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How a game became a forum for protest PDF Print E-mail
Written by Ozaukee Press   
Wednesday, 27 September 2017 16:59

Millions of words about the game-day protests by National Football League players have been written, printed, posted, spoken and tweeted since last weekend, but it is unlikely that any have been more heartfelt, moving and, for those who agree with their sentiment, more compelling than those of Ozaukee Press reader David Shaw of Belgium in his letter published on this page.
    The letter to the editor includes the text of a letter Mr. Shaw sent to NFL Commissioner Roger Goodell criticizing his failure to take action against players who make gestures of protest during the singing of the national anthem.
    The letter begins, “Dear Mr. Goodell: Enclosed are a few pictures of my son. He was a Marine combat veteran. He deeply loved America. He never complained about his injuries. He killed himself Nov. 13, 2015. Unlike your pampered celebrity millionaire athletes, he never cried about how unjust the world is. You have allowed the blatant disrespect for our national anthem by your players.”
    Not only heartfelt by the writer, the words surely go straight to the hearts of readers. In writing them, and in having them published in a newspaper protected by freedom of the press, Mr. Shaw exercised free speech rights that are guaranteed to Americans by the First Amendment, including his right to, as referred to in his letter, boycott NFL games as a form of protest.
    Empathy is the right response to the letter, but so too is an understanding that the Americans who play football for the NFL have the same rights as Mr. Shaw.     
    Mr. Shaw’s letter was written before President Trump attacked players in a speech Friday and in a barrage of tweeted screeds that followed it. Before Trump barged in, player demonstrations—kneeling or raising a fist during the anthem—were limited mainly to a few African American players drawing attention to racial grievances. But on Sunday, hundreds of players protested, in one case an entire team.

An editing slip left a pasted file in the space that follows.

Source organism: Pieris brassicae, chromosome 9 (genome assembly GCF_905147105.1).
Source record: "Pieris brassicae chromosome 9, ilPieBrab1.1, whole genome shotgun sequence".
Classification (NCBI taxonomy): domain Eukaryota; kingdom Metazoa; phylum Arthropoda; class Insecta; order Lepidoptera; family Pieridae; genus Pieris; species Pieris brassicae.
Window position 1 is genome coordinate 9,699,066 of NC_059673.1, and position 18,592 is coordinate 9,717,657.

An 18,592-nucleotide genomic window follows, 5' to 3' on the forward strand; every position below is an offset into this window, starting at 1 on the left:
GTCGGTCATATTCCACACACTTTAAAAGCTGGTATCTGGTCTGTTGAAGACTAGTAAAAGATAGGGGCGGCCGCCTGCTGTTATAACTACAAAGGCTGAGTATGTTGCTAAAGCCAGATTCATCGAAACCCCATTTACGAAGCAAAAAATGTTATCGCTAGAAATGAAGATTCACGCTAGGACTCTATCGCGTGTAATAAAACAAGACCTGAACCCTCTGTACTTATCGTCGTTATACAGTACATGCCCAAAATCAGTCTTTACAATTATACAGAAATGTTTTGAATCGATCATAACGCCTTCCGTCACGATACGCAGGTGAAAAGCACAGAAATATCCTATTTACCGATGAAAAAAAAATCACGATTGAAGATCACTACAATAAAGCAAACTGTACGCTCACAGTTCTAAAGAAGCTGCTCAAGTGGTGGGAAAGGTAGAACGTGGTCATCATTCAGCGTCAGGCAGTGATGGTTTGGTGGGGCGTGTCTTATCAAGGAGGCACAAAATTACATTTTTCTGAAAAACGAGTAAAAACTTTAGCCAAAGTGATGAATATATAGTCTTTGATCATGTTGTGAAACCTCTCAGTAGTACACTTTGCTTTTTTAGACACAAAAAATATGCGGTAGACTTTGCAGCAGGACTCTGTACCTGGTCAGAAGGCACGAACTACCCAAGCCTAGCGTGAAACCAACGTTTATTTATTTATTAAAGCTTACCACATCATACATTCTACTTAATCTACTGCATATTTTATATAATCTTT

These protests were more than a show of solidarity with black players. They were a rebuke of a president who showed his contempt for free speech by calling any player who protests during the national anthem “a son of a bitch” and telling team owners to fire protesters.
    What was perhaps most remarkable about the response was that many of the NFL owners Trump tried to goad into firing protesters defended the players and criticized the president. Even New England Patriots owner Robert Kraft, a one-time Trump supporter who was reported to have donated $1 million to his inauguration, said he was “deeply disappointed” by Trump’s comments and defended his players’ rights to “peacefully affect social change and raise awareness in a manner they feel is most important.”
    Green Bay Packers president Mark Murphy rapped Trump for “using his immense platform to make divisive and offensive statements about our players” and voiced support for “any of our players who choose to peacefully express themselves with the hope of change for good.” And then he reminded the president: “As Americans, we are fortunate to be able to speak openly and freely.”
    Fans are divided and many no doubt share the sentiments expressed by Mr. Shaw. It’s a fair assumption, however, that most of them would wish that they could enjoy just watching a football game without the distraction of politics.
    It’s a nice thought, but that ship sailed a long time ago. Football games have been formed into something resembling patriotic exercises. Players are called warriors. Military metaphors are used to describe their efforts to lay waste to opponents. Some NFL games feature fly-overs by military aircraft during the singing of the anthem. Once upon a time at Green Bay Packers games, during another period of civil unrest, this one over the Vietnam War and racial inequality, players and fans were expected to recite the Pledge of Allegiance before singing “The Star Spangled Banner.” The result is that football games have become an apt forum for protest.
    NFL football has been inflated into many things, but at its most basic it is nothing more than an amusement and its players are the highly paid entertainers who provide it. They are, precisely as David Shaw wrote, “pampered millionaire celebrity athletes.” But they are also Americans who do not forfeit their freedom of speech when they put on cleats and shoulder pads to perform for their audience.

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